The Omaha Memorial Day tradition continues on Prospect Hill
OMAHA, Neb. (WOWT) – Prospect Hill Historic Cemetery and Arboretum, located near 32nd and Parker in North Omaha, has been holding a memorial service for 40 years.
The group that portrayed the march of the first Nebraska volunteer up Prospect Hill wanted to enforce the fact that Nebraska played a role in the state’s war, even though Nebraska was a territory at the time.
“We won’t become a state until 1867, but Nebraska answered the call they fought at Donaldson, they basically saved the day at Donaldson. The Confederates counterattacked and Grant said it was a good thing the First Nebraska was there to stop them, ”said Bill Deardoff, First Nebraska Volunteer.
More than 70 civil war veterans are buried in the cemetery. Some of them are home grown and some that made Nebraska their home.
“Many Omaha residents fought in the Civil War, some of them for Nebraska, but many of them for other states, then eventually made their last residence in Omaha in their lifetime, and so we ended up in our cemetery with so many Said Shannon Lewis, Prospect Hill Board of Trustees.
“And you will find that there will be a marker, a metalworker at the grave that reads“ Great Army of the Republic, ”which will be a forerunner of the days of the America’s Legion and America’s VFW and so they were commemorated and civil war veterans would be meet every year until finally the last in the 1900s. “
Bill Deardoff is one of the reenactors of the Civil War, he says soldiers from Nebraska continued the fight after the Civil War.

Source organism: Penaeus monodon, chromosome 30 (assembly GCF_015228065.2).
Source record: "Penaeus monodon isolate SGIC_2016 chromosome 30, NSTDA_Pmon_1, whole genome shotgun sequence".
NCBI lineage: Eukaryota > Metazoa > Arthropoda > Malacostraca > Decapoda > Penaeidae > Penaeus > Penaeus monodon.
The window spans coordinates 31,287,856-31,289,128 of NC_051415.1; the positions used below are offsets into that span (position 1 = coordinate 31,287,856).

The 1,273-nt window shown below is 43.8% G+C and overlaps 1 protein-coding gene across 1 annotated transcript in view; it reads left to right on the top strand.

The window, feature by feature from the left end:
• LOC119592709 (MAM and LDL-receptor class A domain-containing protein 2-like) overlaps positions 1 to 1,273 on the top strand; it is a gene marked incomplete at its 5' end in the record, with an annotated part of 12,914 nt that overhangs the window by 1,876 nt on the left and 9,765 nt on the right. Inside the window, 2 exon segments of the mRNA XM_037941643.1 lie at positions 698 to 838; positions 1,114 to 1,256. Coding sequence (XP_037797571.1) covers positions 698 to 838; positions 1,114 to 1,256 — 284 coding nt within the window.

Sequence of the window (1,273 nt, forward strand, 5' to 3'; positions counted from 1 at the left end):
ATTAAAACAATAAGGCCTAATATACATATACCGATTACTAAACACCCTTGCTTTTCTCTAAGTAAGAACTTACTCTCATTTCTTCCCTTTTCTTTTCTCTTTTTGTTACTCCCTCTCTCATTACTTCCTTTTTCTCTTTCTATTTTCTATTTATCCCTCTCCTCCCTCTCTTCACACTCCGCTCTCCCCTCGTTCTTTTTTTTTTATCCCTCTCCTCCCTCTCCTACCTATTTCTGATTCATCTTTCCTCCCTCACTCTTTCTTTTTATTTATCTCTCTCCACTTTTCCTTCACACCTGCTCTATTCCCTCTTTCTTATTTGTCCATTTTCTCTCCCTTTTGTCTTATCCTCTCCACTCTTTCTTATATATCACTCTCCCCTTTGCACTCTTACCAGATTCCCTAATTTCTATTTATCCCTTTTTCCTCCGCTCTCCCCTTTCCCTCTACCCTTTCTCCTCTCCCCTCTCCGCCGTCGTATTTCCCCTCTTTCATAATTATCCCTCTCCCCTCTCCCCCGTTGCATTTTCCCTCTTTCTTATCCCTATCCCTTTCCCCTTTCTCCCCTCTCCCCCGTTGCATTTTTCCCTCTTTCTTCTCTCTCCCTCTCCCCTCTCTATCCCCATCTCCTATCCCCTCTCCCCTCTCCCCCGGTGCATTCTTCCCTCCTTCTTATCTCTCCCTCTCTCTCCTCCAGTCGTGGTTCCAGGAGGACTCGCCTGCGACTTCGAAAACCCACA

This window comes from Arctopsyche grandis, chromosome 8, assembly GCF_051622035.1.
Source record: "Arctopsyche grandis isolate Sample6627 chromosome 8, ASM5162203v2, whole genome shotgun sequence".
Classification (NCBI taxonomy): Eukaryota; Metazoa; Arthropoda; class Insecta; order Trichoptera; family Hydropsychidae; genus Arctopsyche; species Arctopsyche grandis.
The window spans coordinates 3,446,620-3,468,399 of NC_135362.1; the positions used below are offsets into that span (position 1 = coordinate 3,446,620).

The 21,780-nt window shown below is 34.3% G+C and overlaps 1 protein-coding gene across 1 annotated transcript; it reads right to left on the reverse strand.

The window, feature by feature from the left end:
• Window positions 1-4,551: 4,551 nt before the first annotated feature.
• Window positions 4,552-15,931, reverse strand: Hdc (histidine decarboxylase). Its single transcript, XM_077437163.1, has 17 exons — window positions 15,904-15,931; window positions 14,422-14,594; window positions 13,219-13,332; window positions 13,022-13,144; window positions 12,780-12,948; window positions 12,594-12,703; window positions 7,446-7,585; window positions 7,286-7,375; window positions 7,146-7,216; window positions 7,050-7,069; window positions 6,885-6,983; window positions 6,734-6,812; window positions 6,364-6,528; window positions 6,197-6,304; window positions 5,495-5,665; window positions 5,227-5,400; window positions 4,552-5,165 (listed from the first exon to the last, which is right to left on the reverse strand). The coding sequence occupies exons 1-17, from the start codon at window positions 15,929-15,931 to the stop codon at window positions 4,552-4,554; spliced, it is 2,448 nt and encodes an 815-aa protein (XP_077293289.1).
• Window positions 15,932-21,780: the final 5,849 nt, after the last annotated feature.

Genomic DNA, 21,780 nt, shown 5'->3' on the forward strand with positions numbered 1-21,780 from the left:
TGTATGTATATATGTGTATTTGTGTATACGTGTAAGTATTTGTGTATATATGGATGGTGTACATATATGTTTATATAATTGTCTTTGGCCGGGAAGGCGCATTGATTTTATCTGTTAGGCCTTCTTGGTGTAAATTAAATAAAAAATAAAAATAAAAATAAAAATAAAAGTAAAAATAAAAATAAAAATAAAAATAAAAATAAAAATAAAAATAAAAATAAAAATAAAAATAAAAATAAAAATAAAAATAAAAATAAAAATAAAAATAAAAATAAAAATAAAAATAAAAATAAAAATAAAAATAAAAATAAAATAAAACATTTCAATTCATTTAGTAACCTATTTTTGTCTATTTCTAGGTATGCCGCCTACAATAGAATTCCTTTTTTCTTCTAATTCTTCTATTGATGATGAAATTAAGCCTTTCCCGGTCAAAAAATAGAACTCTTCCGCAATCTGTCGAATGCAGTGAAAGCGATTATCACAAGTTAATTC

“The first Nebraska fought in the Civil War when the country needed them again in the Spanish-American War. First Nebraska was also reformed and they also fought in the Spanish-American War and in the Philippines. “
Buffalo soldier Allen McClare, who served with Teddy Roosevelt’s Rough Riders in San Juan Hill, is buried here. There is a memorial in honor of Captain Lee Forby, who died in the Philippines.
Deardoff and colleagues believe it is important to respond to remember the sacrifices Nebraska soldiers made to protect our county in the early years.
“It goes back to when the Nebraskans took the call.”
The band played, the flag was hoisted, and for the first time in two years, crowds came to the historic cemetery for Memorial Day.
Barb Naughtin, President of the Cemetery Board of Trustees, said, “We’re just thrilled to be here and have all of these people.”
It was a pretty good audience. Many of the people flocked to read about the final resting places of veterans who gave their lives for the country and for many of Omaha’s pioneers.
There are buried people after whom streets, schools and parks are named.
“Prospect Hill Cemetery is the oldest cemetery in Douglas County. We buried 15,000 people here. We no longer accept burials so people don’t really come here to see it unless they know their very ancient ancestors are buried here. Many people in Omaha have ancestors here, but they don’t know about it. “
Jennifer Griess knew about this place. She has been coming to the cemetery the day before the holidays for about a dozen years.
“We come every Saturday before Memorial Day. We set the flags for the vets and pay our respects. … 55 Troop 88 does that. It has been a tradition for around 30 years. As soon as my son joins, we’ll just keep going. “
“It just hits the heart,” she said. “We haven’t been able to do that in recent years, so it’s nice to be back here to listen to the music, the 21 gun salutes, and pay their respects to those who went ahead so that we can be here today. “
Organizers say it is important to continue the event in order to preserve the Omaha cemetery and history that lives on in the stories behind many of the names on the monuments. The cemetery was established in 1858 and is one of the oldest cemeteries in the state.
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